Early defibrillation is an essential element of the chain of survival for out-of-hospital cardiac arrest (OHCA). Public access defibrillation (PAD) programmes aim to place automated external defibrillators (AED) in areas with high OHCA incidence, but there is sometimes a mismatch between AED density and OHCA incidence. This study aimed to assess whether there were any disparities in the characteristics of areas that have an AED and those that do not in England.

Methods: Details of the location of AEDs registered with English Ambulance Services were obtained from individual services or internet sources. Neighbourhood characteristics of lower layer super output areas (LSOA) were obtained from the Office for National Statistics. Comparisons were made between LSOAs with and without a registered AED.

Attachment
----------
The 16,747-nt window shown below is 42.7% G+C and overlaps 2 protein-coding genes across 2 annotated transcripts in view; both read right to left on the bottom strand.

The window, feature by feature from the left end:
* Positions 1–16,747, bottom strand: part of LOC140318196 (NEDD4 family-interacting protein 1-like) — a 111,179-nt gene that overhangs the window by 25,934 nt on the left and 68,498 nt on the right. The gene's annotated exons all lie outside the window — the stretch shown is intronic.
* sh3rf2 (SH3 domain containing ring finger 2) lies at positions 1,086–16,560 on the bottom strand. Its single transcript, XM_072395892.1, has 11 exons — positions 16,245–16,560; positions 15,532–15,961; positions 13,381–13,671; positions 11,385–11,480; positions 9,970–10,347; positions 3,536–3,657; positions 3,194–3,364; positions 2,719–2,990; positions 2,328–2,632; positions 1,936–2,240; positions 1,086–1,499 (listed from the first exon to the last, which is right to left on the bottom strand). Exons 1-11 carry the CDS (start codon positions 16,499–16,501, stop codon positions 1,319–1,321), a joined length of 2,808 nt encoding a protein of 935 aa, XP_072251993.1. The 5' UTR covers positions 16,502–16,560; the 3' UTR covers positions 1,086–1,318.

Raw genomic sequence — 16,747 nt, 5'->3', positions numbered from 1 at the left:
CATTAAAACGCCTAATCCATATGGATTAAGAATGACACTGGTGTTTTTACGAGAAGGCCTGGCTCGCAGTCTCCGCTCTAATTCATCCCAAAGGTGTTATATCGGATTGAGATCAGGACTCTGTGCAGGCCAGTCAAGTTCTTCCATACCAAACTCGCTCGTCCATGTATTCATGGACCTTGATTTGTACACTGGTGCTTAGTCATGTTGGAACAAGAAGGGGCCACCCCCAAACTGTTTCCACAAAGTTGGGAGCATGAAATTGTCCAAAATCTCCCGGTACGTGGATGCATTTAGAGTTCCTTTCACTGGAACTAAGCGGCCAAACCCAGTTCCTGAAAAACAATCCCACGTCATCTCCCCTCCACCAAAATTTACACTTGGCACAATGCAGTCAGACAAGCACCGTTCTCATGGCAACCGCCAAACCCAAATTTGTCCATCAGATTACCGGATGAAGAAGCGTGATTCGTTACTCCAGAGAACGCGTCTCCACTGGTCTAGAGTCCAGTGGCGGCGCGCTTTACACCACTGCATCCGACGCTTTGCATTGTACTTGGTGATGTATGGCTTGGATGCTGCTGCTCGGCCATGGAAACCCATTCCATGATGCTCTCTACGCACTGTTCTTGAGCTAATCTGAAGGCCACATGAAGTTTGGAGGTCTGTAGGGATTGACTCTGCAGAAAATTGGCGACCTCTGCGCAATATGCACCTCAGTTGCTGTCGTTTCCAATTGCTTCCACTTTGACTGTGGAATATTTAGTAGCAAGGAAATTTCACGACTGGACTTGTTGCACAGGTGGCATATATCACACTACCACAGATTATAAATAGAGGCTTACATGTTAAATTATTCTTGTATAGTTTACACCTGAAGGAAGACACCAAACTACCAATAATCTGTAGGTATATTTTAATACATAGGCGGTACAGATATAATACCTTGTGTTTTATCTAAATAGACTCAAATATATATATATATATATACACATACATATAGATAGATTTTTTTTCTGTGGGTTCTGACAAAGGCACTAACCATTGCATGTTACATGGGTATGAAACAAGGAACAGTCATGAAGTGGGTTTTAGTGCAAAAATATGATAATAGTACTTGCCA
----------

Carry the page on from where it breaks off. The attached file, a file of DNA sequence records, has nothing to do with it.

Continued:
Results: AEDs were statistically more likely to be in LSOAs with a lower residential but higher workplace population density, with people predominantly from a white ethnic background and working in higher socio-economically classified occupations (p<0.05). There was a significant correlation between AED coverage and the LSOA Index of Multiple Deprivation (IMD) (r=0.79, p=0.007), with only 27.4% in the lowest IMD decile compared to about 45% in highest. AED density varied significantly across the country from 0.82/km2 in the north east to 2.97/km2 in London.

Conclusions: In England, AEDs were disproportionately placed in more affluent areas, with a lower residential population density. This contrasts with locations where OHCAs have previously occurred. Future PAD programmes should give preference to areas of higher deprivation and be tailored to the local community.


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